Airline Customer Service – Part 1

While I’m writing this, I am sitting in seat 7C on Frontier Airlines. I’ve already suggested how I think airlines can improve their customer service, so how do these companies actually do? Overall, Frontier Airlines hasn’t been that bad. The staff has been pretty friendly, the seat is okay, and the overall airport experience was as good as it could have been (quick check-in, no security line). Oh, and the plane was on time and clean. Based on this experience, and especially compared to other flying experiences, there isn’t that much to complain about.

That’s a terrific thing for customers, but not for customer service professionals. We always need something to critique in order to be able to do our jobs and make ourselves worth the time/effort/money that people put into hiring us. So what could Frontier Airlines do better? Keep in mind, this is really nitpicking. Overall, the experience was very good and I don’t have much to complain about.

Easier to buy TV.
Frontier offers some television programming to passengers (I keep wanting to type customers). This is great and a lovely way to help pass the time of a three or four hour flight, but getting the system to actually accept a credit or debit card seemed tricky. I tried to get it to work and so did the person sitting next to me, but with no luck. The flight attendant came by and got it to work in about a second. She did not explain what she did (or how she did it), but just kept going. Barely a word was muttered. Frontier should try to make the system less guess work and more teaching people how to actually do it.

The crew didn’t know some of the little things.
For example, there was a lot of hesitation when the flight attendant was saying what snacks the airline would be giving out were. If this happened at a restaurant while a waiter was telling the specials, it would be quite noticeable and completely unacceptable. It isn’t hard to look at the packages before you get on to do the announcement. It certainly makes things easier and when people’s movies (that they paid for!) are being interrupted, it’s best to make things easier and quicker. Another passenger asked about some of the liquor they had in stock and the crew member didn’t really know. Her answer was not “I’ll go check – just a minute!” but more a whole bunch of excuses about a frequently changing stock and the company discontinuing some things.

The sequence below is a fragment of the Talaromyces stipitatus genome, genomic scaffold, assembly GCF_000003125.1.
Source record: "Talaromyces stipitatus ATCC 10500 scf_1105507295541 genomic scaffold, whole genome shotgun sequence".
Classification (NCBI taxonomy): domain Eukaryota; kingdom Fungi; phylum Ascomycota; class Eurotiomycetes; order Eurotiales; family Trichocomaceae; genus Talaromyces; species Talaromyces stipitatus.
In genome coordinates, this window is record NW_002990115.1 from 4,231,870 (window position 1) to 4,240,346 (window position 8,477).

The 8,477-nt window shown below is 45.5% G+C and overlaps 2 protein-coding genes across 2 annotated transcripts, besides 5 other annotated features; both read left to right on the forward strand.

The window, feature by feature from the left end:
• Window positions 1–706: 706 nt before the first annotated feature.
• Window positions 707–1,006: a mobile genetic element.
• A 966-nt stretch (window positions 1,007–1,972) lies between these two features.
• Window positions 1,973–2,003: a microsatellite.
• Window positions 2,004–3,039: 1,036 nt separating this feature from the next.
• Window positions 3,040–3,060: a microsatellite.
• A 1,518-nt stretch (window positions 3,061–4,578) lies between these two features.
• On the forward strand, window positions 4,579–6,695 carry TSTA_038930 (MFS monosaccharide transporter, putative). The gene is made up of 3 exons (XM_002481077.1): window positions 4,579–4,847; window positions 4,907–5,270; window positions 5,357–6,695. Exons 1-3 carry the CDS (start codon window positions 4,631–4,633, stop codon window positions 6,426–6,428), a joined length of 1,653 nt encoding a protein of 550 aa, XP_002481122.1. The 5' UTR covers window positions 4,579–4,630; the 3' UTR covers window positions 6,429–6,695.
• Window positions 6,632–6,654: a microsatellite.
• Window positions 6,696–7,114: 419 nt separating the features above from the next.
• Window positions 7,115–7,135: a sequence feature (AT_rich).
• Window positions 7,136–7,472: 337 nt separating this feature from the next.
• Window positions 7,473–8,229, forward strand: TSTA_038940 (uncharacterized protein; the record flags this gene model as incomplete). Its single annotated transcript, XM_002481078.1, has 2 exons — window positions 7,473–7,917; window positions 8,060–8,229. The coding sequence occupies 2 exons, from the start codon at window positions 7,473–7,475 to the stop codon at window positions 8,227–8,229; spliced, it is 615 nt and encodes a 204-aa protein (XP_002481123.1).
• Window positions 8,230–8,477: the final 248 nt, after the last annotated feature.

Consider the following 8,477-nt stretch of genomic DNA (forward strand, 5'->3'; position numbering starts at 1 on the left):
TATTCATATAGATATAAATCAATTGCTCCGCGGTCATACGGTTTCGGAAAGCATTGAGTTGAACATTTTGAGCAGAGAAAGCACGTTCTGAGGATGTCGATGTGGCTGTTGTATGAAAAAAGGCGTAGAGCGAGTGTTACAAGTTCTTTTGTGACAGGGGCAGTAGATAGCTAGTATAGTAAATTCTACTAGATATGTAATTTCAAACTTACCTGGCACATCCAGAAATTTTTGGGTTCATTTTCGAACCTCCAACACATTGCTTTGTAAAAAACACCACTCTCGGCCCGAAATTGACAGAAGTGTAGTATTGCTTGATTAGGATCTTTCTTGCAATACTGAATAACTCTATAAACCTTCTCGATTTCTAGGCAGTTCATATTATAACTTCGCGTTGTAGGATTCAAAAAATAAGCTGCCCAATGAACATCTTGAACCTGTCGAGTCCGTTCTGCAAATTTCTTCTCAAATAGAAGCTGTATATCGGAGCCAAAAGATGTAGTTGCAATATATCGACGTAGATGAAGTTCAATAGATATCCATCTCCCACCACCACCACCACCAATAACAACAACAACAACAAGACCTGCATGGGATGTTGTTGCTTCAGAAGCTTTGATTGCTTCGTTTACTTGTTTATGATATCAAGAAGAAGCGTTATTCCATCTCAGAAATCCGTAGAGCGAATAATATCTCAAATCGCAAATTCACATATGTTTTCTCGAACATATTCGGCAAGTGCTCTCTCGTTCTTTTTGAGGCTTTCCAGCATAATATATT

Not much personality.
While I would much rather have a lack of a good personality than a bad personality, I didn’t notice much personality among the crew on the flight. They weren’t rude or mean by any standards, but they didn’t seem to be enthusiastic. There weren’t many smiles, thank yous, or you’re welcomes. In fact, it wouldn’t be stretching it to call the crew customer service bots.

I’ll have plenty of customer service stories to share over the next week or so. I have to deal with a car rental place, a hotel, and a whole bunch of different companies. One of them has to do something worth writing about (good or bad). We’ll see how these major companies do – what they did right, what they did wrong, and how they can improve.

One Response to “Airline Customer Service – Part 1”

  1. Jeremy said:

    Jun 18, 07 at 10:07 pm

    In the end, you are not a “Raving Fan” so you are a “revolt waiting to happen.”

    I loved when you said “and especially compared to other flying experiences, there isn’t that much to complain about.” It just shows how bad airlines are, and how much potential there is for one of the airlines to create “Raving Fans.”